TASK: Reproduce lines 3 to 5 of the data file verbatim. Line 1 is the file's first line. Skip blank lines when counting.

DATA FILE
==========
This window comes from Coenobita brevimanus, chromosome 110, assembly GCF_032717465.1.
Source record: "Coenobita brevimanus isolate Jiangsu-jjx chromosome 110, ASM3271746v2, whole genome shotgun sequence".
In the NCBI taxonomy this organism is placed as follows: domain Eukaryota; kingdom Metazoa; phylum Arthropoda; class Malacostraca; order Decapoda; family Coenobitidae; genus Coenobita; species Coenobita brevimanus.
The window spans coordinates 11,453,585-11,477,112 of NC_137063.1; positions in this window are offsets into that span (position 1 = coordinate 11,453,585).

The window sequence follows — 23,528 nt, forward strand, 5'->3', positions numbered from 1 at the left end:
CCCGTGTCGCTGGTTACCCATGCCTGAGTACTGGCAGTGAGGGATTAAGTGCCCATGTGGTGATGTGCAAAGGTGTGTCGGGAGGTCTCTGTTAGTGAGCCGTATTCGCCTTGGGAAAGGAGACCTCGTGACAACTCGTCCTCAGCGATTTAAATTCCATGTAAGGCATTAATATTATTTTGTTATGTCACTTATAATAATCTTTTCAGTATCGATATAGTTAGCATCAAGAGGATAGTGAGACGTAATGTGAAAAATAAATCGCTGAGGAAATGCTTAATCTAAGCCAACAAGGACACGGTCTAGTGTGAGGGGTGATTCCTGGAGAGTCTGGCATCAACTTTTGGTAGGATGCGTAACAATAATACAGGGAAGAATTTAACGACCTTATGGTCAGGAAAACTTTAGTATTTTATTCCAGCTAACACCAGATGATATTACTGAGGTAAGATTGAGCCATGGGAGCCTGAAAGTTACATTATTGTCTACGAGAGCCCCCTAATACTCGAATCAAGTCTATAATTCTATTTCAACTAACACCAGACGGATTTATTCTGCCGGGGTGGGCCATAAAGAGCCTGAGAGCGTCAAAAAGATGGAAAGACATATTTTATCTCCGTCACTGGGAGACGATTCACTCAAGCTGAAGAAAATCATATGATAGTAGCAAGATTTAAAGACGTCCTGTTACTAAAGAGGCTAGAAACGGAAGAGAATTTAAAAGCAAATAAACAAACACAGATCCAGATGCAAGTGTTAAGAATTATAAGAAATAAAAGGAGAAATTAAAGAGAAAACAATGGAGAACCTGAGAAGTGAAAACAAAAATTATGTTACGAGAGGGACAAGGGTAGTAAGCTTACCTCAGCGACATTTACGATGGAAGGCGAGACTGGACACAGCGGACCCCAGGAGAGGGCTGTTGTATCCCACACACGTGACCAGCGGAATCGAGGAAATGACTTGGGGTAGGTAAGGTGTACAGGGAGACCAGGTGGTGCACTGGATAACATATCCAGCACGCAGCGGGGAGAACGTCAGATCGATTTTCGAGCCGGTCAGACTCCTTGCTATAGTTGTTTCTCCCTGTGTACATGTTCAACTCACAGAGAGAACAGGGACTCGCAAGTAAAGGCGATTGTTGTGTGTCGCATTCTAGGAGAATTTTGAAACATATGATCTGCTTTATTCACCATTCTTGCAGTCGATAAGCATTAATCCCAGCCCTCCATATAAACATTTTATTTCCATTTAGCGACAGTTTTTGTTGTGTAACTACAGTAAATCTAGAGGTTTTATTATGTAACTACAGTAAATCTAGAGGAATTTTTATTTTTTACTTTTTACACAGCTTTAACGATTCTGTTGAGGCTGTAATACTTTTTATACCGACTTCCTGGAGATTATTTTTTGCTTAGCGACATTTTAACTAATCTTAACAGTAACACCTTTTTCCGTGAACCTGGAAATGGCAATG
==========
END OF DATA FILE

In the NCBI taxonomy this organism is placed as follows: domain Eukaryota; kingdom Metazoa; phylum Arthropoda; class Malacostraca; order Decapoda; family Coenobitidae; genus Coenobita; species Coenobita brevimanus.
The window spans coordinates 11,453,585-11,477,112 of NC_137063.1; positions in this window are offsets into that span (position 1 = coordinate 11,453,585).

The window sequence follows — 23,528 nt, forward strand, 5'->3', positions numbered from 1 at the left end: